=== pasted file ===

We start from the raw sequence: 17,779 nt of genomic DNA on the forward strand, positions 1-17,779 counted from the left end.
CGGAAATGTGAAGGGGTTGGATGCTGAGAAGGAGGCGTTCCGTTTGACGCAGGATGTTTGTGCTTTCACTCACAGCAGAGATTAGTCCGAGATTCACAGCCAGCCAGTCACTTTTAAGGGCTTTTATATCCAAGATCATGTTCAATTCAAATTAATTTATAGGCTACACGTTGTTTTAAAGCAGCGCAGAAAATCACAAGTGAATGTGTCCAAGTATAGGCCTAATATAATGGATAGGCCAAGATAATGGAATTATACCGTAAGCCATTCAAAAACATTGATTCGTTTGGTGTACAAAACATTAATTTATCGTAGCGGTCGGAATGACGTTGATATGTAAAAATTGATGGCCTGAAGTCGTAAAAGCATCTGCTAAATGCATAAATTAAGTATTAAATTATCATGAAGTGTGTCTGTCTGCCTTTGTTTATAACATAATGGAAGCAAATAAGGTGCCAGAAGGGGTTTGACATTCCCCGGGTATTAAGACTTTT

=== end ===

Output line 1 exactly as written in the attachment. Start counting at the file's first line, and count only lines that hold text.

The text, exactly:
We start from the raw sequence: 17,779 nt of genomic DNA on the forward strand, positions 1-17,779 counted from the left end.